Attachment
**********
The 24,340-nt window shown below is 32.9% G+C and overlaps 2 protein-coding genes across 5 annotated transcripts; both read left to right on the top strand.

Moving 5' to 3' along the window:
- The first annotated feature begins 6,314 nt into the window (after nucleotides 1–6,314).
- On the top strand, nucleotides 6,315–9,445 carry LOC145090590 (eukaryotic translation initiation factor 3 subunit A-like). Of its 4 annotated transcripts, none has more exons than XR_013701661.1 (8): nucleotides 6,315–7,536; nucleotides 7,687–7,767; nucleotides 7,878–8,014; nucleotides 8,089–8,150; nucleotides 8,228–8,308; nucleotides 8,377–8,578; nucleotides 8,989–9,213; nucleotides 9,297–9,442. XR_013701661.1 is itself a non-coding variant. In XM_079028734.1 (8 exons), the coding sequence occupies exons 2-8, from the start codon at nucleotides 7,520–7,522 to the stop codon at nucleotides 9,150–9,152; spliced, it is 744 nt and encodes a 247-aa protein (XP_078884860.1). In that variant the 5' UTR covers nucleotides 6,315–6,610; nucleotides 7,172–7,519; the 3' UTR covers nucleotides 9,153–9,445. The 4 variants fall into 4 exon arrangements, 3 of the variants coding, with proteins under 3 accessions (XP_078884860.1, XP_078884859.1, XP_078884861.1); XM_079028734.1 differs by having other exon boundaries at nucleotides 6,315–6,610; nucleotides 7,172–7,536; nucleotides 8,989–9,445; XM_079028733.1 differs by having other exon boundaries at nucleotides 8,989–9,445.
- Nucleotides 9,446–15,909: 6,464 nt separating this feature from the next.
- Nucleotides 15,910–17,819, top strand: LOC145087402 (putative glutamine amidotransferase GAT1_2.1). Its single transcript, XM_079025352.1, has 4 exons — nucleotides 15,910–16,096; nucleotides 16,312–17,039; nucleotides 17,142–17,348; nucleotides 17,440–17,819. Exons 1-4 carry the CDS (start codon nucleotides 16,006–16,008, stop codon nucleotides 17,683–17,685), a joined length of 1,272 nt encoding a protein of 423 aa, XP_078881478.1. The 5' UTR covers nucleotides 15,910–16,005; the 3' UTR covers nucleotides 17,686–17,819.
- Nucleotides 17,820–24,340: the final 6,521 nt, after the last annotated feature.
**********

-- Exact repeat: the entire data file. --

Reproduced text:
The 24,340-nt window shown below is 32.9% G+C and overlaps 2 protein-coding genes across 5 annotated transcripts; both read left to right on the top strand.

Moving 5' to 3' along the window:
- The first annotated feature begins 6,314 nt into the window (after nucleotides 1–6,314).
- On the top strand, nucleotides 6,315–9,445 carry LOC145090590 (eukaryotic translation initiation factor 3 subunit A-like). Of its 4 annotated transcripts, none has more exons than XR_013701661.1 (8): nucleotides 6,315–7,536; nucleotides 7,687–7,767; nucleotides 7,878–8,014; nucleotides 8,089–8,150; nucleotides 8,228–8,308; nucleotides 8,377–8,578; nucleotides 8,989–9,213; nucleotides 9,297–9,442. XR_013701661.1 is itself a non-coding variant. In XM_079028734.1 (8 exons), the coding sequence occupies exons 2-8, from the start codon at nucleotides 7,520–7,522 to the stop codon at nucleotides 9,150–9,152; spliced, it is 744 nt and encodes a 247-aa protein (XP_078884860.1). In that variant the 5' UTR covers nucleotides 6,315–6,610; nucleotides 7,172–7,519; the 3' UTR covers nucleotides 9,153–9,445. The 4 variants fall into 4 exon arrangements, 3 of the variants coding, with proteins under 3 accessions (XP_078884860.1, XP_078884859.1, XP_078884861.1); XM_079028734.1 differs by having other exon boundaries at nucleotides 6,315–6,610; nucleotides 7,172–7,536; nucleotides 8,989–9,445; XM_079028733.1 differs by having other exon boundaries at nucleotides 8,989–9,445.
- Nucleotides 9,446–15,909: 6,464 nt separating this feature from the next.
- Nucleotides 15,910–17,819, top strand: LOC145087402 (putative glutamine amidotransferase GAT1_2.1). Its single transcript, XM_079025352.1, has 4 exons — nucleotides 15,910–16,096; nucleotides 16,312–17,039; nucleotides 17,142–17,348; nucleotides 17,440–17,819. Exons 1-4 carry the CDS (start codon nucleotides 16,006–16,008, stop codon nucleotides 17,683–17,685), a joined length of 1,272 nt encoding a protein of 423 aa, XP_078881478.1. The 5' UTR covers nucleotides 15,910–16,005; the 3' UTR covers nucleotides 17,686–17,819.
- Nucleotides 17,820–24,340: the final 6,521 nt, after the last annotated feature.